Yes, I found you just as attractive and if you think I have/had bad taste then fuck you (!) because you’re beautiful and you need to accept that and move on and write some young adult fiction.

There are lots of ugly people in this world.  You are not one of them.

If you eat crap you may die of liver failure or cancer or food poisoning, but you’ll keep being the same beautiful Emily that planned revenge on the Catholic Church and her summer roommates with  boxes of Cheerios.

Please feel free to call me if you need to talk.  I promise to be more sensitive over the phone.

And  go to the dentist!

***

It’s a good email.

So today was a big day for me.  I threw out what I called for the past few months my “anorexia clothes.”  This involves a couple pairs of skirts and a pair of jeans.  It also involves me calling my best friend freaking out that I was going to become fat and thus unloveable.  I don’t know why I have it in my head that weight gain = mass hatred.  It’s fucked up, and I’m well aware of that.

My friend Erin always starts working out extra hard whenever she enters a relationship.  She fears if she gains weight while dating the guy/he sees her naked he’ll stop being there for her or loving her.  I have the opposite problem.   When I enter a successful relationship, I’m happier, and thus a lot less likely to starve myself out of depression.   It’s only after a few months of happy that I suddenly realize I need to wear a bra again and I have an ass that I realize gaunt Emily has disappeared and become well, Regular Emily… then the panic sets in.

I realize men don’t enter nor end relationships solely based on the lass’ looks, but I’m also aware that they notice when a woman’s weight changes.  And while my happiest and longest relationships have always involved me being a healthy weight/still eating cookies with my Lebanese metabolism, weight gain on my part scares the shit out of me.  I can blame it on a lot of things– on my upbringing by a mother who worked out all the time and was constantly aware of her weight, on society, on my own screwed up brain.  Nonetheless, the most confident I feel about my looks is when I’m gaunt, yet starving.  It’s no good.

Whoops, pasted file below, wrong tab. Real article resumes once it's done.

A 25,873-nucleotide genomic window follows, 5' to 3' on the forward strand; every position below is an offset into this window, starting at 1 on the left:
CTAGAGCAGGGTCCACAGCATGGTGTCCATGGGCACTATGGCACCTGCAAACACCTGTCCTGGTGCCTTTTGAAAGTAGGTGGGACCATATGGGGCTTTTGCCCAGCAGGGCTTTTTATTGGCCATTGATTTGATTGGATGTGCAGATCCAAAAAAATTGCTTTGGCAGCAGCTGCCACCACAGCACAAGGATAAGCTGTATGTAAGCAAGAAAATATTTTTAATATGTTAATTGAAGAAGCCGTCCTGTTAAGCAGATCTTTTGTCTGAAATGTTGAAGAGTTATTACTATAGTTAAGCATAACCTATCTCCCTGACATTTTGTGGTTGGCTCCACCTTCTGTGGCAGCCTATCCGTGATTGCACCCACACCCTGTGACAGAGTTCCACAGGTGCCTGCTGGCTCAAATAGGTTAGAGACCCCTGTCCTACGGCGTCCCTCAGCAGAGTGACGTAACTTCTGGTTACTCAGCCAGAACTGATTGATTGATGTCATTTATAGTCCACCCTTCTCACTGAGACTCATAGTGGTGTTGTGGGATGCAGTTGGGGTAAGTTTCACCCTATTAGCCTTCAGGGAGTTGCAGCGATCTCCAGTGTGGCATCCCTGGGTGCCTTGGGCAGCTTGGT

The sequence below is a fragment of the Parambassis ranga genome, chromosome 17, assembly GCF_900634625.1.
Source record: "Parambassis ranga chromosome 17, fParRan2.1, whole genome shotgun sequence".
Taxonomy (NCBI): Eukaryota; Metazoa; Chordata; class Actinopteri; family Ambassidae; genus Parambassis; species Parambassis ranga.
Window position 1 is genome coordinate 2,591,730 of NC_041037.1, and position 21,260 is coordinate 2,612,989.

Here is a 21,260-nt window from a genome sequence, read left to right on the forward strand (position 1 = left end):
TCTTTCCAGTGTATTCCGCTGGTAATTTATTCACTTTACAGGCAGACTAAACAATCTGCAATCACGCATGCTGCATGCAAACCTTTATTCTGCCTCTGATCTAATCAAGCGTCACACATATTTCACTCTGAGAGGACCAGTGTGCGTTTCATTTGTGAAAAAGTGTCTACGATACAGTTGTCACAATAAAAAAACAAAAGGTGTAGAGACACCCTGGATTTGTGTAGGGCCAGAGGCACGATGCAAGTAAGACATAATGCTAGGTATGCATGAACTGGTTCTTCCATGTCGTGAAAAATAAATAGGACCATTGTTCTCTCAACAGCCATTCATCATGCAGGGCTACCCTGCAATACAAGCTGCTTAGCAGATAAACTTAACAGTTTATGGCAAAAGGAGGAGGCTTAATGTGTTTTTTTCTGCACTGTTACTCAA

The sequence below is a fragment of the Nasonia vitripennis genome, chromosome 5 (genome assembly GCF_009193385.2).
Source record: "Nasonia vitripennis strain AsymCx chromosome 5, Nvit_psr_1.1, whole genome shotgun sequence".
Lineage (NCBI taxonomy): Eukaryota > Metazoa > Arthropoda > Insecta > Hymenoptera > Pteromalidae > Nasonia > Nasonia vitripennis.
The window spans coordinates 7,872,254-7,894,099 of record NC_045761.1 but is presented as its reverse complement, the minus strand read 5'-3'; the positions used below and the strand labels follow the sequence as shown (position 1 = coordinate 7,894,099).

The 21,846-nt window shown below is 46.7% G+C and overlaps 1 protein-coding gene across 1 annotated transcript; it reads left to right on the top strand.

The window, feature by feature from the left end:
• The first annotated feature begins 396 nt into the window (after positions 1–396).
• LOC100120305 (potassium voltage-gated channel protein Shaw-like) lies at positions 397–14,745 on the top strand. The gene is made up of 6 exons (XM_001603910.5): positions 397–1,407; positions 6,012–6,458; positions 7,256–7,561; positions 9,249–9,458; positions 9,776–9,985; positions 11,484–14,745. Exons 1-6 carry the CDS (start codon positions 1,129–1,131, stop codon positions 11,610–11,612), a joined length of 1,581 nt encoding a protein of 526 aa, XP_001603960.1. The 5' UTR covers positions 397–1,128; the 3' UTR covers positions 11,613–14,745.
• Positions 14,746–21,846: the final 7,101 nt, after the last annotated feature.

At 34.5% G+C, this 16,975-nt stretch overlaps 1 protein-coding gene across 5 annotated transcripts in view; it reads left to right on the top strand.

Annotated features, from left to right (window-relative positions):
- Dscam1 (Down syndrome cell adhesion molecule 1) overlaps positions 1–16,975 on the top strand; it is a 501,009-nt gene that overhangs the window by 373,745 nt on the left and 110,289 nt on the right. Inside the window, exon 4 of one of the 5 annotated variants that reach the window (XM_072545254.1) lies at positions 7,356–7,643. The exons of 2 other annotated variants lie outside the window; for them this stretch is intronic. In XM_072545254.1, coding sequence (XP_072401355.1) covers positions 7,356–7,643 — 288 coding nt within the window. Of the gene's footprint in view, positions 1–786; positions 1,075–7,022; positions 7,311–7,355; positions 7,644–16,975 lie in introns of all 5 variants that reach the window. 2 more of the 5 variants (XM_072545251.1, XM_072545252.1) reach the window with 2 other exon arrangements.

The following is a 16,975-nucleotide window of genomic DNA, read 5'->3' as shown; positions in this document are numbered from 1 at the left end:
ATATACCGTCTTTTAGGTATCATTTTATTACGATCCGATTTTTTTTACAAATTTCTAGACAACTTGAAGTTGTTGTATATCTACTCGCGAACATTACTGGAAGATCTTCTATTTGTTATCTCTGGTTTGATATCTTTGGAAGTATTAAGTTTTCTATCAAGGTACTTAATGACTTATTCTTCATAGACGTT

My fight with body image/self loathing is a battle I wage all the time, and it’s a hard one to talk about.  Most of the time I know the girl I see in the mirror is not the girl my friends and loved ones see.  And I know that nobody really wants to hear me bitch on my down days about how dark and ugly and depressed I feel — it’s one of the reasons poor Vince and I broke up six years ago, he got tired of having to constantly build up my self esteem.  I mean, what do you say to a girl like that?  I’m embarrassed to this day about what a nut I was.

I’m in a LOT better place than I was back then.  But there’s still this nagging voice in my head that my lack of a model’s body or my stomach will get in the way of happiness or disgust those I love most.   And again, it’s almost offensive that I even listen to this voice because I give people more credit than that.  I wish there was a way to shut it up forever.